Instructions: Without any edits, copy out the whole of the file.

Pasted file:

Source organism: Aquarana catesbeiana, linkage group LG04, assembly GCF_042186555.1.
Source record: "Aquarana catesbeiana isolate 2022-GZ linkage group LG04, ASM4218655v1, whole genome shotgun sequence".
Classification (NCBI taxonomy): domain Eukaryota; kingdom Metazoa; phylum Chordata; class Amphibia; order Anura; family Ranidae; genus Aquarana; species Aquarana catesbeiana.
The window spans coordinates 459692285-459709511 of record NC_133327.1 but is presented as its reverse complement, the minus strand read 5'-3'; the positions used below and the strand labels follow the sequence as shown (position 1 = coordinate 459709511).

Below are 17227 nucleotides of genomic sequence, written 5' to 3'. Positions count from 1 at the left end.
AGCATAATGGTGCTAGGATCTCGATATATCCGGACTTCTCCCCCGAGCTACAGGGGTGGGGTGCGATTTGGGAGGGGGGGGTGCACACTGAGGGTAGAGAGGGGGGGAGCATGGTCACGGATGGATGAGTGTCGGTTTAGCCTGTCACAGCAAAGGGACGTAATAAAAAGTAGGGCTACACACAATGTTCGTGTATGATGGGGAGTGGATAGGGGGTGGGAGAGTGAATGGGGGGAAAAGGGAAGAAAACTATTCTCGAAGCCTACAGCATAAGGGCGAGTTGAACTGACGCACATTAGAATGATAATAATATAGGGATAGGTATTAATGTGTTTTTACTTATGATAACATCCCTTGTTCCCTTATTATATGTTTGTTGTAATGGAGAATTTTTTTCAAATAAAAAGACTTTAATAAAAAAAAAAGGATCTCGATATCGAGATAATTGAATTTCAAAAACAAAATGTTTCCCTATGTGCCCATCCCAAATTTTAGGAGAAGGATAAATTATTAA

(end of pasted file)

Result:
Source organism: Aquarana catesbeiana, linkage group LG04, assembly GCF_042186555.1.
Source record: "Aquarana catesbeiana isolate 2022-GZ linkage group LG04, ASM4218655v1, whole genome shotgun sequence".
Classification (NCBI taxonomy): domain Eukaryota; kingdom Metazoa; phylum Chordata; class Amphibia; order Anura; family Ranidae; genus Aquarana; species Aquarana catesbeiana.
The window spans coordinates 459692285-459709511 of record NC_133327.1 but is presented as its reverse complement, the minus strand read 5'-3'; the positions used below and the strand labels follow the sequence as shown (position 1 = coordinate 459709511).

Below are 17227 nucleotides of genomic sequence, written 5' to 3'. Positions count from 1 at the left end.
AGCATAATGGTGCTAGGATCTCGATATATCCGGACTTCTCCCCCGAGCTACAGGGGTGGGGTGCGATTTGGGAGGGGGGGGTGCACACTGAGGGTAGAGAGGGGGGGAGCATGGTCACGGATGGATGAGTGTCGGTTTAGCCTGTCACAGCAAAGGGACGTAATAAAAAGTAGGGCTACACACAATGTTCGTGTATGATGGGGAGTGGATAGGGGGTGGGAGAGTGAATGGGGGGAAAAGGGAAGAAAACTATTCTCGAAGCCTACAGCATAAGGGCGAGTTGAACTGACGCACATTAGAATGATAATAATATAGGGATAGGTATTAATGTGTTTTTACTTATGATAACATCCCTTGTTCCCTTATTATATGTTTGTTGTAATGGAGAATTTTTTTCAAATAAAAAGACTTTAATAAAAAAAAAAGGATCTCGATATCGAGATAATTGAATTTCAAAAACAAAATGTTTCCCTATGTGCCCATCCCAAATTTTAGGAGAAGGATAAATTATTAA